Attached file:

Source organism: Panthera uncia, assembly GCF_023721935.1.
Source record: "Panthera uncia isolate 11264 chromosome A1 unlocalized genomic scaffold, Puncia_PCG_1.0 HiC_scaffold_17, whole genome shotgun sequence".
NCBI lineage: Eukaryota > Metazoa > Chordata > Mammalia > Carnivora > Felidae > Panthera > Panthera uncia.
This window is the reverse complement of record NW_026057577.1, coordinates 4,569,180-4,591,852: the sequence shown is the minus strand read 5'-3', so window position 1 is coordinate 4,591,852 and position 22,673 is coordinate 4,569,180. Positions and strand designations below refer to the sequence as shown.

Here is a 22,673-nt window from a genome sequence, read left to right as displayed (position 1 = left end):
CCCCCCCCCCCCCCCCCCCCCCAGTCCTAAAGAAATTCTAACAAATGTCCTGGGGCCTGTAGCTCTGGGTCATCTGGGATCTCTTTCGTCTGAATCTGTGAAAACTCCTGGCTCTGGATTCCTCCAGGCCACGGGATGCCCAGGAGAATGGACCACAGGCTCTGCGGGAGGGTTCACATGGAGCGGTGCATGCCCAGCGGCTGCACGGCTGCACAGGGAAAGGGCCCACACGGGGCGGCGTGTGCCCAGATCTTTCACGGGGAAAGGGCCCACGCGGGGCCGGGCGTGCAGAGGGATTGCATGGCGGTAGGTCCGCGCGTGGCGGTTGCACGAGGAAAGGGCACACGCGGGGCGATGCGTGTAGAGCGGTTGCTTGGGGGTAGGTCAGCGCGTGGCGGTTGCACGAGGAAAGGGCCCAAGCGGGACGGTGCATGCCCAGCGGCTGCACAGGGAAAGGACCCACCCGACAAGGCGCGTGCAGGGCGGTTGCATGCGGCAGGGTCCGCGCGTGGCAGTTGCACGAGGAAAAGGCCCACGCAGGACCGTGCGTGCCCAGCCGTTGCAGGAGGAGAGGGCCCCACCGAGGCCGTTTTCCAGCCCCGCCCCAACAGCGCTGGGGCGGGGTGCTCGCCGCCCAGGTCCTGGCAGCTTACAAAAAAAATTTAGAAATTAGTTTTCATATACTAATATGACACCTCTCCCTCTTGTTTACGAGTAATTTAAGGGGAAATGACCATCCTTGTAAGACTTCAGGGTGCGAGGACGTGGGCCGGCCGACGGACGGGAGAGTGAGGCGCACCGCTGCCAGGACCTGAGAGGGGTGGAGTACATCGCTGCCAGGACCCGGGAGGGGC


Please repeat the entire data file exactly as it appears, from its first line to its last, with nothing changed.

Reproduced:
Source organism: Panthera uncia, assembly GCF_023721935.1.
Source record: "Panthera uncia isolate 11264 chromosome A1 unlocalized genomic scaffold, Puncia_PCG_1.0 HiC_scaffold_17, whole genome shotgun sequence".
NCBI lineage: Eukaryota > Metazoa > Chordata > Mammalia > Carnivora > Felidae > Panthera > Panthera uncia.
This window is the reverse complement of record NW_026057577.1, coordinates 4,569,180-4,591,852: the sequence shown is the minus strand read 5'-3', so window position 1 is coordinate 4,591,852 and position 22,673 is coordinate 4,569,180. Positions and strand designations below refer to the sequence as shown.

Here is a 22,673-nt window from a genome sequence, read left to right as displayed (position 1 = left end):
CCCCCCCCCCCCCCCCCCCCCCAGTCCTAAAGAAATTCTAACAAATGTCCTGGGGCCTGTAGCTCTGGGTCATCTGGGATCTCTTTCGTCTGAATCTGTGAAAACTCCTGGCTCTGGATTCCTCCAGGCCACGGGATGCCCAGGAGAATGGACCACAGGCTCTGCGGGAGGGTTCACATGGAGCGGTGCATGCCCAGCGGCTGCACGGCTGCACAGGGAAAGGGCCCACACGGGGCGGCGTGTGCCCAGATCTTTCACGGGGAAAGGGCCCACGCGGGGCCGGGCGTGCAGAGGGATTGCATGGCGGTAGGTCCGCGCGTGGCGGTTGCACGAGGAAAGGGCACACGCGGGGCGATGCGTGTAGAGCGGTTGCTTGGGGGTAGGTCAGCGCGTGGCGGTTGCACGAGGAAAGGGCCCAAGCGGGACGGTGCATGCCCAGCGGCTGCACAGGGAAAGGACCCACCCGACAAGGCGCGTGCAGGGCGGTTGCATGCGGCAGGGTCCGCGCGTGGCAGTTGCACGAGGAAAAGGCCCACGCAGGACCGTGCGTGCCCAGCCGTTGCAGGAGGAGAGGGCCCCACCGAGGCCGTTTTCCAGCCCCGCCCCAACAGCGCTGGGGCGGGGTGCTCGCCGCCCAGGTCCTGGCAGCTTACAAAAAAAATTTAGAAATTAGTTTTCATATACTAATATGACACCTCTCCCTCTTGTTTACGAGTAATTTAAGGGGAAATGACCATCCTTGTAAGACTTCAGGGTGCGAGGACGTGGGCCGGCCGACGGACGGGAGAGTGAGGCGCACCGCTGCCAGGACCTGAGAGGGGTGGAGTACATCGCTGCCAGGACCCGGGAGGGGC